The seminars are interactive. If you have not prepared for a particular session in advance, it would make it impossible to appreciate the exchange that happens in the classroom. There have been sensitive topics that were taken up during seminars and each of those sessions were treated with utmost respect and sensitivity despite controversial arguments. I am encouraged to speak my mind without the fear of being judged or side-lined. This is something that I value about my course at the Uni. Having said that, I am also happy about how the course has been distributed over the week. I do get a couple of free days and the classes are not clustered. I get some time off and this is truly appreciated considering that this is an intensive, fast-paced course.

Also, I was disheartened when I realized I had to drop a module in Semester 1 due to the choice allotments. But, I was guided by my PAT to request access to the module resources from that particular module lead. Now, I not just have access to the resource materials, I also get to audit the seminars when I can. These are some of the things that I absolutely love about my course.

How has your funding helped you?

I have received 2 Scholarships- (1) GREAT Scholarship for Justice and Law (2) University of Birmingham Global Master’s Scholarship. It is true when I say that we were struggling as a family to organize the finances for my education abroad post-COVID. The dynamics in my family had changed completely after the Pandemic. Just as in the UK, litigation practice does not yield immediate financial success in India. The funding had helped reduce the stress of collecting resources and had enabled me to focus on my education. I also realize that it is helping me secure a job after I complete my postgraduate study here.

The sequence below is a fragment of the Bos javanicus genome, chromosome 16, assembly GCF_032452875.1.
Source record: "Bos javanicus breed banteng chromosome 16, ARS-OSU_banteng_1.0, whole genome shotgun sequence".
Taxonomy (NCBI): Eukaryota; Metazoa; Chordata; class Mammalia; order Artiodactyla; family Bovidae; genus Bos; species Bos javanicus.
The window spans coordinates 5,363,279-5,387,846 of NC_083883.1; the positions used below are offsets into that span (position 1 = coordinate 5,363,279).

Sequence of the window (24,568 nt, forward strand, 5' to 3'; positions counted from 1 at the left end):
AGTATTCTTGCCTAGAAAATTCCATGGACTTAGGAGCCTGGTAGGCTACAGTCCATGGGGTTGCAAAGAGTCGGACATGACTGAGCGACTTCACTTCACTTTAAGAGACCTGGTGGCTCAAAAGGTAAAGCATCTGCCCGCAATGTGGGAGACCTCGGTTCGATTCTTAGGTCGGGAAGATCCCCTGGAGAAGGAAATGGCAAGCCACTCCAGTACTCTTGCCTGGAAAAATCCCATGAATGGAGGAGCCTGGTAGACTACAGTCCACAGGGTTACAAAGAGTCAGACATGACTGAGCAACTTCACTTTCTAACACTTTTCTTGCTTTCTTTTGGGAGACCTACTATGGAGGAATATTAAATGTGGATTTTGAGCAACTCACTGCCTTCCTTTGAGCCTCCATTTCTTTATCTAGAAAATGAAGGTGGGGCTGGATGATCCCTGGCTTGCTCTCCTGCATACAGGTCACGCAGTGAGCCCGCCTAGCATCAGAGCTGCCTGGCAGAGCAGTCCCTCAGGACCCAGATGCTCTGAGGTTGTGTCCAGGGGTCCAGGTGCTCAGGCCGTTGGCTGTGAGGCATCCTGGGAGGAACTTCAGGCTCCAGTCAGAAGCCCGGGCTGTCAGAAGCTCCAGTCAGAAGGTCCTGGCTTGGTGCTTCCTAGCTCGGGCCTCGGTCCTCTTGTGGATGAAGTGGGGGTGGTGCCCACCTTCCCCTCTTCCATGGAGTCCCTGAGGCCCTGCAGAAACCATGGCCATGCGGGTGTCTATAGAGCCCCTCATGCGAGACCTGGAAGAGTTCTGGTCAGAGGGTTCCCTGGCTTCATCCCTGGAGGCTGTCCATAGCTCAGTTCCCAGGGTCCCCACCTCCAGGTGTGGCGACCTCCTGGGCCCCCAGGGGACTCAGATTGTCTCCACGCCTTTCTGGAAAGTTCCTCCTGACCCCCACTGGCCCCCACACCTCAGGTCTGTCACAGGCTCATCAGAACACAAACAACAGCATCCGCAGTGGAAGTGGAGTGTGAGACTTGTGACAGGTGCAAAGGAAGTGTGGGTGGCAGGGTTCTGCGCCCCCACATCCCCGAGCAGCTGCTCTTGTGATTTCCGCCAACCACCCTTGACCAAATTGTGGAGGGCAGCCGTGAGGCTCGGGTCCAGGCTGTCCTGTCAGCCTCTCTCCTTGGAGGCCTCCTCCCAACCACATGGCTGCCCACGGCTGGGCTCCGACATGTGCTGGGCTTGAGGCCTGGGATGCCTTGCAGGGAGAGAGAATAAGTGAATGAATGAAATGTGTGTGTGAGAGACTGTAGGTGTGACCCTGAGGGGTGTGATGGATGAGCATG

Apart from this, the GREAT Scholarship socials have opened up opportunities for me to connect with like-minded professionals and build nexus among my counterparts who have such great interests and varied areas of specialization. The conversations and exchange of experience has broadened my perspective on politics, legal matters and global policies.

I feel incredibly blessed and fortunate to have been awarded two scholarships that have laid a robust foundation for my education in the UK. These scholarships serve as a validation for the hard work I have put in thus far, further motivating me to strive for excellence not only during my time at the University but also in my future endeavours. Being a scholarship recipient has placed me among brilliant minds and inspiring individuals, an opportunity I take seriously as I continuously engage, un-learn, learn, and grow. This experience has been instrumental in gaining diverse perspectives and exposure, which, in turn, are shaping my problem-solving skills and negotiation techniques.

On a personal level, the journey has been culturally enriching, leading me to outgrow preconceived notions and ideologies. I can see myself growing holistically, an evolution made possible by the support of these scholarships. These transformative experiences will undoubtedly contribute to my effectiveness as a member of the Bar and, if successful, as an informed and conscientious policy maker.

Tell us about yourself and your journey to postgraduate study.